McDonald's & others are using psychological tactics that worry experts

A lot of fast-food apps have started using ‘casino’ tactics akin to gambling. Here’s why experts find this very concerning.

McDonald's & others using psychological tactics that worry experts for this reason
© Smith Collection/Gado
McDonald's & others using psychological tactics that worry experts for this reason

It is by now no secret that many fast-food companies as well as restaurants use different psychological tactics which make consumers spend more money than they would have otherwise. While these tactics can be avoided once you are made aware of them, psychological tactics which can trigger addictive behaviour can be more difficult to get rid of.

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As reported by ABC News, with many fast-food companies now trying to get people to use their exclusive apps, some of these companies have started employing tactics whose purpose is to hook customers onto the app and keep them spending more and more money, just as in the case of casinos.

Gambling tactics can hook customers to spend more on food apps d3sign

Some of the techniques that are successful in producing addictive behaviour in customers in casinos include vibrating machines, spinning jackpots, pressing slot machines etc.

The dangers of random intermittent reinforcement

As per Stephen Bright, a psychologist and senior lecturer of addiction at Edith Cowan University, Australia, these tricks can lead people to be addicted through the psychological phenomenon of random intermittent reinforcement, where people feel rewarded for doing a particular action like pulling a lever, pressing a button or even spinning a wheel.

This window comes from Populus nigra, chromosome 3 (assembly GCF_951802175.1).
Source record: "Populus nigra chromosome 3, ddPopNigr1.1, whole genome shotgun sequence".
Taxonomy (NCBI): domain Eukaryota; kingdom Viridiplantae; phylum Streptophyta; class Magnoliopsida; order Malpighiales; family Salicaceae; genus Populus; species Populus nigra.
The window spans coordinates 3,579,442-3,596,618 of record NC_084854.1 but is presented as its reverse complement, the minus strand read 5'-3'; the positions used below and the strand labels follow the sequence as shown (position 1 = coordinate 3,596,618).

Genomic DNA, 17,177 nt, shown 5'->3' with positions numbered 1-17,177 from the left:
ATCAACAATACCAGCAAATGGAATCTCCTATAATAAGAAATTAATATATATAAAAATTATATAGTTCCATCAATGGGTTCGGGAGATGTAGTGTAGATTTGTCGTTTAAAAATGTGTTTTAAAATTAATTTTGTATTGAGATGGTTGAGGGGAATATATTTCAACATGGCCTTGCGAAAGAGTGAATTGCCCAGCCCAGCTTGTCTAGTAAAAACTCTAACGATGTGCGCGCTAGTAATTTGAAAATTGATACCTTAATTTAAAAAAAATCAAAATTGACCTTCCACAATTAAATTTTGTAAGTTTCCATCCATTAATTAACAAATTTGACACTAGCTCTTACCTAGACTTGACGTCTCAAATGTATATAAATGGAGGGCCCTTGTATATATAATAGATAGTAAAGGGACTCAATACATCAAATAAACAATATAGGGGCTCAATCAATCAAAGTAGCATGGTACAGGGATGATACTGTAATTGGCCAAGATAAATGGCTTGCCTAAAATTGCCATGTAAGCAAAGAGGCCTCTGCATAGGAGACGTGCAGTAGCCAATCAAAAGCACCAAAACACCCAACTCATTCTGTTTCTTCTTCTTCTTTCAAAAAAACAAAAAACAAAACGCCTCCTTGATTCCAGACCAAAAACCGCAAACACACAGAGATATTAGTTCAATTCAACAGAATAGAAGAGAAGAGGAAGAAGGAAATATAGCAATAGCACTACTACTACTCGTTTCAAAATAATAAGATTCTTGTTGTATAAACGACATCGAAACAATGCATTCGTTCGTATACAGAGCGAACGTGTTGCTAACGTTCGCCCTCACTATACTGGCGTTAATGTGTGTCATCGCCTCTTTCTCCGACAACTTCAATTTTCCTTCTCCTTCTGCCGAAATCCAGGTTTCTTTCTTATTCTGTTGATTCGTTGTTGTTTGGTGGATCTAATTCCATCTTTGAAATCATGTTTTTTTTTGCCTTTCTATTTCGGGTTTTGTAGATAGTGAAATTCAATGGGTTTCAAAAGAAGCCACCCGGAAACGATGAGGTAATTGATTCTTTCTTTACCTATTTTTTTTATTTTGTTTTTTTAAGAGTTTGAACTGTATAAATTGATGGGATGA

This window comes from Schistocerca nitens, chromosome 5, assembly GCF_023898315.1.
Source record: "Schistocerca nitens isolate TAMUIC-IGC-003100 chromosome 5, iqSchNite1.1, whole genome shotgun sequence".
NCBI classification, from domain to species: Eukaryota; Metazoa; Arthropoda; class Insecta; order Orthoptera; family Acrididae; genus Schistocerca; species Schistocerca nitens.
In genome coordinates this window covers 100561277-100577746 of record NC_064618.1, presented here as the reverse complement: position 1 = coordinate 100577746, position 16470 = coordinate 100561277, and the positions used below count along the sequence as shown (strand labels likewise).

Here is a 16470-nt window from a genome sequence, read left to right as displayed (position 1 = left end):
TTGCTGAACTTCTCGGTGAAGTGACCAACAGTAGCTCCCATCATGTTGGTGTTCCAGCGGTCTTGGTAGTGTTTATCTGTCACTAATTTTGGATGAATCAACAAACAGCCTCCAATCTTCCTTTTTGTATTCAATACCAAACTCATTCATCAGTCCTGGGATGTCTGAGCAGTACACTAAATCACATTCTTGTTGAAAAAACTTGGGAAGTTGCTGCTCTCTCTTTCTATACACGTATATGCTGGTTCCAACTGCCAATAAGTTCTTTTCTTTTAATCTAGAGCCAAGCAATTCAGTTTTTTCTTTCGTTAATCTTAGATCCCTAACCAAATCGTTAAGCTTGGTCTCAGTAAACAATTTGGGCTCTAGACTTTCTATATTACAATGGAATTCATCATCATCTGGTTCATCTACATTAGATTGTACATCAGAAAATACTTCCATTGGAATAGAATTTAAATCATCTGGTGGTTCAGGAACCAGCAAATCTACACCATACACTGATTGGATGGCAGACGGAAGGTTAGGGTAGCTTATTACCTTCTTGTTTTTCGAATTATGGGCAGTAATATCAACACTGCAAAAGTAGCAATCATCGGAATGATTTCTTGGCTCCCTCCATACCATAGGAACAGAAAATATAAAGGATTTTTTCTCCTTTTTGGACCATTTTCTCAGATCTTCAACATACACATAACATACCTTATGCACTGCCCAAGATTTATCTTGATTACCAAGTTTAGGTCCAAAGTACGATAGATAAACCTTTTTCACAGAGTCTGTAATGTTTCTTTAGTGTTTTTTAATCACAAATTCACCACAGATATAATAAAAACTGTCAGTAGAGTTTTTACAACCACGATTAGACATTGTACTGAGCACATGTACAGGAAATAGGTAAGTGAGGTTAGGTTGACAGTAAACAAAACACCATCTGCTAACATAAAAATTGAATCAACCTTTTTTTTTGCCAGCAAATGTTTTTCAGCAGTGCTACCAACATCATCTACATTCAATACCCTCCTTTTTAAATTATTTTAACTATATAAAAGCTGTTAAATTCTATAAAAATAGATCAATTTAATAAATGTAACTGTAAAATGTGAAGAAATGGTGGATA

Apps such as Hungry Jacks have started encouraging customers to participate in actions such as shaking their devices to win a free menu item or as stated by the report, in the case of McDonald’s, peeling off stickers to reveal prizes they won randomly.

There is a need for government regulation on apps using such 'casino' like tactics d3sign

Need for government regulations

Dr. Bright points out the similarities between these fast-food apps’ tactics and poker machines,

They're trying to provide lots of sensory input through the vibration of the phone, the noises it makes, so you're triggered to go back into the app.
The use of that is similar to the way poker machines are set up, where people don't know when they're going to win next.

The psychologist has underlined the need for government regulations on apps which employ such tactics. Dr Bright says,

We don't really have any regulation over how these apps are built, what features they can contain and how much they can leverage about what we know about psychology to hold a person's attention.
There must be ways of regulating these sorts of technologies around age limits.

Sources used:

ABC News: ‘Hungry Jack's, McDonald's apps using 'casino' tactics may encourage unhealthy habits, expert says’

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